I’ll keep saying it, water intake and electrolyte needs are completely individual. You may need more or less depending on your training/competition conditions and your body’s ability to adapt. Try things out, see how you feel, and tweak your performance protocol to suit your individual needs. 


Dolan, Shaun H. “Electrolytes: Understanding Replacement Options.” ACE Fitness, www.acefitness.org/certifiednewsarticle/715/electrolytes-understanding-replacement-options.

El-Sharkawy, Ahmed M., et al. “Acute and Chronic Effects of Hydration Status on Health.” Nutrition Reviews, vol. 73, no. suppl 2, 2015, pp. 97–109., doi:10.1093/nutrit/nuv038.

Maclin, Alex. “Hydration for Performance: Hydration Strategies to Prevent Muscle Cramps, Perform Better & Recover Faster.” AlexMaclin.com, 26 May 2018, www.alexmaclin.com/blog/hydration-for-performance.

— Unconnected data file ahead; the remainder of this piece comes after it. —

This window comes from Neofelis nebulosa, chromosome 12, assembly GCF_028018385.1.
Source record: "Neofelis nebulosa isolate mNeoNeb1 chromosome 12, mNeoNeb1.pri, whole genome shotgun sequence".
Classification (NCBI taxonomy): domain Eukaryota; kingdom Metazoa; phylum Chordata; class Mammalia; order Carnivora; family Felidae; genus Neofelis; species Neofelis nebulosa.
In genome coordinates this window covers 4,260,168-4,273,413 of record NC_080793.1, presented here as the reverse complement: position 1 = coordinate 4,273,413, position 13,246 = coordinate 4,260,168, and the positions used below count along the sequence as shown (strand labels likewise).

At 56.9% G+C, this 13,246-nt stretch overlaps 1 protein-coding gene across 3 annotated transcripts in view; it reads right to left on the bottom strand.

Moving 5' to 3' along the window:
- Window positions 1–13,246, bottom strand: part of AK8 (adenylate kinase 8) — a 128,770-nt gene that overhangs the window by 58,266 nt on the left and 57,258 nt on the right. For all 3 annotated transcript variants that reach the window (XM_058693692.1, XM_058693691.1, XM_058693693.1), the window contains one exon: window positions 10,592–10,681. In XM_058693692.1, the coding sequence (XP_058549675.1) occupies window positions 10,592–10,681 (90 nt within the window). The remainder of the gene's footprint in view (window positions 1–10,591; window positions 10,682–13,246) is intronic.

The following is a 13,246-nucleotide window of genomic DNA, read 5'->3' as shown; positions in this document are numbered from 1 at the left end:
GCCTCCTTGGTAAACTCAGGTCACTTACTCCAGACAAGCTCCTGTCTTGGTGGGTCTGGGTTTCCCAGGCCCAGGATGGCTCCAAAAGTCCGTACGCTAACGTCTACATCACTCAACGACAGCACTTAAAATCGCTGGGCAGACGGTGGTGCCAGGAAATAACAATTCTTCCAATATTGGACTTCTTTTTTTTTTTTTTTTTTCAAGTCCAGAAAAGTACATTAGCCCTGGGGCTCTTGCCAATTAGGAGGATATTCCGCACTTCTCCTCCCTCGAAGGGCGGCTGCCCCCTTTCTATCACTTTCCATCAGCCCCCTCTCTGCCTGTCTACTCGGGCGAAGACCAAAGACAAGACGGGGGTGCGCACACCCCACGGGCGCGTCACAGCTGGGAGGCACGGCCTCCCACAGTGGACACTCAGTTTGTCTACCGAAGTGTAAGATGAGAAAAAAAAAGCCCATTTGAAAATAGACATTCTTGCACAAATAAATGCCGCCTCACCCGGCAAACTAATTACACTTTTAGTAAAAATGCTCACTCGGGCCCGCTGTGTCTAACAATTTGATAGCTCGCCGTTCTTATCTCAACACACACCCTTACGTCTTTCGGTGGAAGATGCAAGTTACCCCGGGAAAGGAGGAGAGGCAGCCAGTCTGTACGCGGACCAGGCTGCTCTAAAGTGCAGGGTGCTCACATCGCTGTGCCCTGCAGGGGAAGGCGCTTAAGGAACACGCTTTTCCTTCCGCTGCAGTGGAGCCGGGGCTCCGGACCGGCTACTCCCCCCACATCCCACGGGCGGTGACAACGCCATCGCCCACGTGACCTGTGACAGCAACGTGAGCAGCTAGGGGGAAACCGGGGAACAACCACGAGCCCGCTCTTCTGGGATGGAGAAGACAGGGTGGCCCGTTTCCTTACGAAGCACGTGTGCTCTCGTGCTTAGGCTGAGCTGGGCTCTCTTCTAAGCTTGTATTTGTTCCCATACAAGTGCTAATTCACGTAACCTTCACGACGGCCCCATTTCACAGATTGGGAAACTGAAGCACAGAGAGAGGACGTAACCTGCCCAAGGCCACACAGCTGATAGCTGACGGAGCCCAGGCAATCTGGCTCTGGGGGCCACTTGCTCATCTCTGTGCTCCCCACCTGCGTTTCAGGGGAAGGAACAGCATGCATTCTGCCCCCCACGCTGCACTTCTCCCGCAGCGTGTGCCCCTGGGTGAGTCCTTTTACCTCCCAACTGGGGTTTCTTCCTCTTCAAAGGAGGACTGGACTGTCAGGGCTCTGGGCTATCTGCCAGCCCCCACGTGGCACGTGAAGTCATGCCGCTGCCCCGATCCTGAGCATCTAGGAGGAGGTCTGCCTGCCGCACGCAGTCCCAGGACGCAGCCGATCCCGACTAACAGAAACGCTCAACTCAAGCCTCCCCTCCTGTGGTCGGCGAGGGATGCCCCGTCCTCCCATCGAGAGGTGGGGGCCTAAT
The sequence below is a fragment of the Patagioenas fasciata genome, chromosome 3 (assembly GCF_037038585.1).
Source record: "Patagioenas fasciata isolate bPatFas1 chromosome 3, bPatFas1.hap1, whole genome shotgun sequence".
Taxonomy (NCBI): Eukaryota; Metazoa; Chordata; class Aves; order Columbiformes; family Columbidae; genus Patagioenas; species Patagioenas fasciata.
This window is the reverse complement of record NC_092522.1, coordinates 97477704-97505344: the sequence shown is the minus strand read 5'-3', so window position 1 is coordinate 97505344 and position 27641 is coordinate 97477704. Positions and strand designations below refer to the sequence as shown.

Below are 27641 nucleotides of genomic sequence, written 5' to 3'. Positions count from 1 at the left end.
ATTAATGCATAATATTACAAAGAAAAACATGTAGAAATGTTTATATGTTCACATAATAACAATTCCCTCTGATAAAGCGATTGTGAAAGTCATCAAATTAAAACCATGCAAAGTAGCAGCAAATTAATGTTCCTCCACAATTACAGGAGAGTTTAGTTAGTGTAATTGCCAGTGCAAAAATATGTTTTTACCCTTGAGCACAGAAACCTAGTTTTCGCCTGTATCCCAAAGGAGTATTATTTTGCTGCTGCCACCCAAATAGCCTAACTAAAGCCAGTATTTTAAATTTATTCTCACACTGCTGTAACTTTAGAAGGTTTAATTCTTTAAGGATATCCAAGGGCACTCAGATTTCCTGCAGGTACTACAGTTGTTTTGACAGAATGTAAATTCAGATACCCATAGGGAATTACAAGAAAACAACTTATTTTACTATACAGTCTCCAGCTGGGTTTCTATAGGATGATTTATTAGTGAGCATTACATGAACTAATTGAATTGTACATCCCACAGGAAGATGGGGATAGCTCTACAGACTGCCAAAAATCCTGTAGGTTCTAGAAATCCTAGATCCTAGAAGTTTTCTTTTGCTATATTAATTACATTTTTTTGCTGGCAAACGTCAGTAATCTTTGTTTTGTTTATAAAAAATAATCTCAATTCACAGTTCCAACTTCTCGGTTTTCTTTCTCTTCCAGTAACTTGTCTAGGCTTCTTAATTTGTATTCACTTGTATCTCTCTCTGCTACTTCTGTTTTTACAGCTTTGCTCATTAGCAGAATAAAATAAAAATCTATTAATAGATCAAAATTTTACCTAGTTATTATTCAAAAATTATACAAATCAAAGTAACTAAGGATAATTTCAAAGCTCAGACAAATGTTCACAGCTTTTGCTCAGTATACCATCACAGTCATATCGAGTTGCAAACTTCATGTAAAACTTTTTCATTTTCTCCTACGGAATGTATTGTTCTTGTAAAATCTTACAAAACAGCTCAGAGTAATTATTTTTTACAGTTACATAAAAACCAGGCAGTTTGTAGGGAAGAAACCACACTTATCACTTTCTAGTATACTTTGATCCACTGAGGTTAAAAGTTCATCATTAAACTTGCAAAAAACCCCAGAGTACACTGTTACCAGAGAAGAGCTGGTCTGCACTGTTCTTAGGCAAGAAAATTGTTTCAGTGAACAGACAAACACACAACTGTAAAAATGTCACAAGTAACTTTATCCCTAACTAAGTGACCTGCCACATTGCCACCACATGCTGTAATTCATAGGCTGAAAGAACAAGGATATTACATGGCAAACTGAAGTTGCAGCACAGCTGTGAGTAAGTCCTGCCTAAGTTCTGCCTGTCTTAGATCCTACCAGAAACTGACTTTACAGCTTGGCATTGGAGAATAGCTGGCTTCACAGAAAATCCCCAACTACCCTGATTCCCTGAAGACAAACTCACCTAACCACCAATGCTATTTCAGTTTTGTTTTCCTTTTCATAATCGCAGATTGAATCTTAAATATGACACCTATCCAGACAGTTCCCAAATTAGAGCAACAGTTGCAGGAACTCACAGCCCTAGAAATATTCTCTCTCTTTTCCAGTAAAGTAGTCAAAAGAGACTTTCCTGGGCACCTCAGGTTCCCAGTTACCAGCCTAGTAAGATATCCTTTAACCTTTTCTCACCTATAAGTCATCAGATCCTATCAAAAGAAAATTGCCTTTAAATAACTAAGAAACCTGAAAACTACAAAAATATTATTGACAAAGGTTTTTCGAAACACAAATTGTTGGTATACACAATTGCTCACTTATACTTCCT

“MINERAL FUNCTIONS.” Nutritional Therapy Association.

Popkin, Barry M, et al. “Water, Hydration and Health.” Nutrition Reviews, vol. 68, no. 8, 1 Aug. 2010, pp. 439–458., doi:10.1111/j.1753­4887.2010.00304.x.

Riebl, Shaun K., and Brenda M. Davy. “The Hydration Equation.” ACSMʼs Health & Fitness Journal, vol. 17, no. 6, 2013, pp. 21–28., doi:10.1249/fit.0b013e3182a9570f.

Sawka, Michael N, et al. “Exercise and Fluid Replacement.” Medicine & Science in Sports & Exercise, vol. 39, no. 2, 2007, pp. 377–390., doi:10.1249/mss.0b013e31802ca597.


Leave a Reply

Fill in your details below or click an icon to log in:

WordPress.com Logo

You are commenting using your WordPress.com account. Log Out /  Change )

Facebook photo

You are commenting using your Facebook account. Log Out /  Change )

Connecting to %s

This site uses Akismet to reduce spam. Learn how your comment data is processed.